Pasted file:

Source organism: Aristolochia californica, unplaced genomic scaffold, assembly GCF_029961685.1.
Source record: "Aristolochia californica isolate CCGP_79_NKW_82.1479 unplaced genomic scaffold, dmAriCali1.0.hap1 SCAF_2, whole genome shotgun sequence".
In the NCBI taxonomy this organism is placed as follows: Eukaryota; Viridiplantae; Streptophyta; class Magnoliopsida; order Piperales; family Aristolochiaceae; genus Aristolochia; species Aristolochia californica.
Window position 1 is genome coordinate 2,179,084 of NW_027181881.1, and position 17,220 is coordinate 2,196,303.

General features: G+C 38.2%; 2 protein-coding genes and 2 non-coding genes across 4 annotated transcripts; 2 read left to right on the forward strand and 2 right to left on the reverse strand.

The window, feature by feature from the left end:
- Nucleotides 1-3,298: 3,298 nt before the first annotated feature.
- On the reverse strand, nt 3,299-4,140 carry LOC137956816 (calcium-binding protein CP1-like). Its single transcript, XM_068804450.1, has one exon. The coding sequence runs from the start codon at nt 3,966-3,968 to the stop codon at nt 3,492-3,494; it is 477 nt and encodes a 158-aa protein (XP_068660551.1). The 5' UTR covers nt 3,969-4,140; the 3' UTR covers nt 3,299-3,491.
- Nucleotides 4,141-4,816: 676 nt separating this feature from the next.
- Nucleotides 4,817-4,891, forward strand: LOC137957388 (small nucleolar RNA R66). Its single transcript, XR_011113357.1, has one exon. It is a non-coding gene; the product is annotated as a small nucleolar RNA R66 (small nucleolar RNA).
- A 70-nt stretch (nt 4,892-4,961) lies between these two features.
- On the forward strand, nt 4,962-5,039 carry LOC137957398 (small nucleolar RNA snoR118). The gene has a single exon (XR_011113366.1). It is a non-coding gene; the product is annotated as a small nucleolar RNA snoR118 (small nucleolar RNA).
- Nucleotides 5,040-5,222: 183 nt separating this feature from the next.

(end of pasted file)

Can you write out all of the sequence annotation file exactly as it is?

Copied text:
Source organism: Aristolochia californica, unplaced genomic scaffold, assembly GCF_029961685.1.
Source record: "Aristolochia californica isolate CCGP_79_NKW_82.1479 unplaced genomic scaffold, dmAriCali1.0.hap1 SCAF_2, whole genome shotgun sequence".
In the NCBI taxonomy this organism is placed as follows: Eukaryota; Viridiplantae; Streptophyta; class Magnoliopsida; order Piperales; family Aristolochiaceae; genus Aristolochia; species Aristolochia californica.
Window position 1 is genome coordinate 2,179,084 of NW_027181881.1, and position 17,220 is coordinate 2,196,303.

General features: G+C 38.2%; 2 protein-coding genes and 2 non-coding genes across 4 annotated transcripts; 2 read left to right on the forward strand and 2 right to left on the reverse strand.

The window, feature by feature from the left end:
- Nucleotides 1-3,298: 3,298 nt before the first annotated feature.
- On the reverse strand, nt 3,299-4,140 carry LOC137956816 (calcium-binding protein CP1-like). Its single transcript, XM_068804450.1, has one exon. The coding sequence runs from the start codon at nt 3,966-3,968 to the stop codon at nt 3,492-3,494; it is 477 nt and encodes a 158-aa protein (XP_068660551.1). The 5' UTR covers nt 3,969-4,140; the 3' UTR covers nt 3,299-3,491.
- Nucleotides 4,141-4,816: 676 nt separating this feature from the next.
- Nucleotides 4,817-4,891, forward strand: LOC137957388 (small nucleolar RNA R66). Its single transcript, XR_011113357.1, has one exon. It is a non-coding gene; the product is annotated as a small nucleolar RNA R66 (small nucleolar RNA).
- A 70-nt stretch (nt 4,892-4,961) lies between these two features.
- On the forward strand, nt 4,962-5,039 carry LOC137957398 (small nucleolar RNA snoR118). The gene has a single exon (XR_011113366.1). It is a non-coding gene; the product is annotated as a small nucleolar RNA snoR118 (small nucleolar RNA).
- Nucleotides 5,040-5,222: 183 nt separating this feature from the next.